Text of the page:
Analysis of Sylvia Plath's poem "daddy"

Essay by daydreamer4evrCollege, UndergraduateA+, February 2005

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To attempt to summarize "Daddy" would be an injustice to its many layers of meaning. However, in short, it is a poem in which the speaker tells of her father's early death in her life and the lingering effects it had on her, resulting in an unhealthy preoccupation with him and a desperate need to rid him from her life so she can finally move on. It is not immediately apparent whether the term "daddy" refers to the speaker's actual father or perhaps something larger, broader. The poem has been interpreted by many to be a vengeful outcry against the grip her father has had on her since his death. However, it becomes apparent that Plath herself is the speaker in "Daddy" and the rage she expresses is aimed largely at Ted Hughes, her ex-husband, while she simultaneously mourns this final loss of her father.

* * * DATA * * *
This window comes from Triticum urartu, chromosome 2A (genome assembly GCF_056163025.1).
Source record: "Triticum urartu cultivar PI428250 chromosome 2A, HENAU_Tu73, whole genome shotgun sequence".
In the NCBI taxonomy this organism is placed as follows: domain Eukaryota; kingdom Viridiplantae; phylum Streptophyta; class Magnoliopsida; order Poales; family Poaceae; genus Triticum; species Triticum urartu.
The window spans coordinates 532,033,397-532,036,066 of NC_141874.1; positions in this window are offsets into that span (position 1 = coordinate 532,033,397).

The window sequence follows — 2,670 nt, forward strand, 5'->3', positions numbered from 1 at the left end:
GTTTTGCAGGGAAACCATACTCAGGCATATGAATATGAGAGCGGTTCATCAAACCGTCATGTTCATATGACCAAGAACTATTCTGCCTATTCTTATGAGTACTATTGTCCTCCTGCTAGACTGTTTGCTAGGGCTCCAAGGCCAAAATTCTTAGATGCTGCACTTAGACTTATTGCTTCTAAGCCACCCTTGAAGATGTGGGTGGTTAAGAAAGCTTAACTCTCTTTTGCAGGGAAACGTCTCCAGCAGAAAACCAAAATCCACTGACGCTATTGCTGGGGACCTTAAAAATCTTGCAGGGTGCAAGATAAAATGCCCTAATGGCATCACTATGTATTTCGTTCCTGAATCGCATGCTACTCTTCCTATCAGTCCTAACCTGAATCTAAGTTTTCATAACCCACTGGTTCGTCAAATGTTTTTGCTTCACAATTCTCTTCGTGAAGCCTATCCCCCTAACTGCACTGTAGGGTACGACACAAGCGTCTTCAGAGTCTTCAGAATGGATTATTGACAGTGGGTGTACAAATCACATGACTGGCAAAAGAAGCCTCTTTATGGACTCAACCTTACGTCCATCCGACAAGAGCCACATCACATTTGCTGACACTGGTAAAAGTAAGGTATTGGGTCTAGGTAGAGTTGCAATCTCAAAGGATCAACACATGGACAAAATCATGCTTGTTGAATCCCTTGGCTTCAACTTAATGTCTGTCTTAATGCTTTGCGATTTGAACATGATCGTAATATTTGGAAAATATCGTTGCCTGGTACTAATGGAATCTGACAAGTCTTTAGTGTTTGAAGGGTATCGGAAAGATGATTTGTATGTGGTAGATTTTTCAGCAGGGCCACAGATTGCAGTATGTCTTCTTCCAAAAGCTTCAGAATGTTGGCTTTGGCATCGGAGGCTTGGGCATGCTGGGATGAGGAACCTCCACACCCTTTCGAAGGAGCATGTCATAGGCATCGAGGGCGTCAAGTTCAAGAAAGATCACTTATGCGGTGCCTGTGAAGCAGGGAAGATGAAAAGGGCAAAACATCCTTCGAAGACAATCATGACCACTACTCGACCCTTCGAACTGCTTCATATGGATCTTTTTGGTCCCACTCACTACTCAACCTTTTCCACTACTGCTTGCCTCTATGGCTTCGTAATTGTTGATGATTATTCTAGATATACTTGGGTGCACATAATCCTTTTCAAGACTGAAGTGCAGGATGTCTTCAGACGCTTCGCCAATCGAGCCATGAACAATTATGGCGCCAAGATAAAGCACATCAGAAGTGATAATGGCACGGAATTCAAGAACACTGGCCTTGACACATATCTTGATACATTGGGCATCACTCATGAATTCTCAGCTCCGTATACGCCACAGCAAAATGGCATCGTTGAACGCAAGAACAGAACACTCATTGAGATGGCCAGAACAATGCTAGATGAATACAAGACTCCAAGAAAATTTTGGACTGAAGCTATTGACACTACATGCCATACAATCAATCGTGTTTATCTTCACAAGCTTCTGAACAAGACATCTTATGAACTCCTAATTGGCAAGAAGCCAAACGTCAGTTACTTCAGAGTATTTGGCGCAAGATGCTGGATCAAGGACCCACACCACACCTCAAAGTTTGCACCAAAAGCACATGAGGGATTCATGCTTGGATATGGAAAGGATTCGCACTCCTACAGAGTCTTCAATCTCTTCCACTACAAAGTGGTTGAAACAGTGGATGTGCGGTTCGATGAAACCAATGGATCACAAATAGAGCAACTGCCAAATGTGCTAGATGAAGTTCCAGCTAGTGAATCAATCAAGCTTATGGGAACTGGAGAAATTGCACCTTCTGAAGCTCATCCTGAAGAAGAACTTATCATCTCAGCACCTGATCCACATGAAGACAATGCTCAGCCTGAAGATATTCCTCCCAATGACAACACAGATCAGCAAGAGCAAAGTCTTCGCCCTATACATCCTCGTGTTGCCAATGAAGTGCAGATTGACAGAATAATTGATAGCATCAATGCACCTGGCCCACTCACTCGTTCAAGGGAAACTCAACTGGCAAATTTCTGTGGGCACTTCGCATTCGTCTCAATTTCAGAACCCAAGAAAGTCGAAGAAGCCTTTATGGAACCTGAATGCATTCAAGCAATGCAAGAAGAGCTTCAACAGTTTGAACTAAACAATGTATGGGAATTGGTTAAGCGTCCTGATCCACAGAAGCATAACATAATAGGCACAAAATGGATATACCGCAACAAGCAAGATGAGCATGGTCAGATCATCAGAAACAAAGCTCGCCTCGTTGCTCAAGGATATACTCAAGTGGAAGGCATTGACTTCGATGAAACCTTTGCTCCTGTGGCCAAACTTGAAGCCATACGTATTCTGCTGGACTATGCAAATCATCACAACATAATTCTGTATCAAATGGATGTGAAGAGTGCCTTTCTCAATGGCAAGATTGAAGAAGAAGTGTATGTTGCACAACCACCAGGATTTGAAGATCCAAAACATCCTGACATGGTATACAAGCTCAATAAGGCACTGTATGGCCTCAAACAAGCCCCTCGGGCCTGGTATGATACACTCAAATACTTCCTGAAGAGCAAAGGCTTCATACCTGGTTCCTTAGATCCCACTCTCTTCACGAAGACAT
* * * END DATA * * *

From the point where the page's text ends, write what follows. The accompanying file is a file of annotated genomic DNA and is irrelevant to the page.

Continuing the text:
The emotions conveyed still echo with a sense of what her father must have meant to her, such as when she refers to his dead body being carried away in a body-bag as a "bag full of God" (line 8) and when she laments, "I used to pray to recover you." Her father died at a time when she was so attached to him, and yet hadn't had enough time to get to know him. He was ripped from her grasp before she had time to break away on her own. The harsh resentment felt by the speaker is not directed at her father, but rather at the failed replacement, Tom Hughes. She describes her suicide attempt at the age of 20, confessing the reasoning behind such a course of action: "At twenty I tried to die/ And get back, back, back to you" (lines 58-59).

Ted Hughes doesn't appear...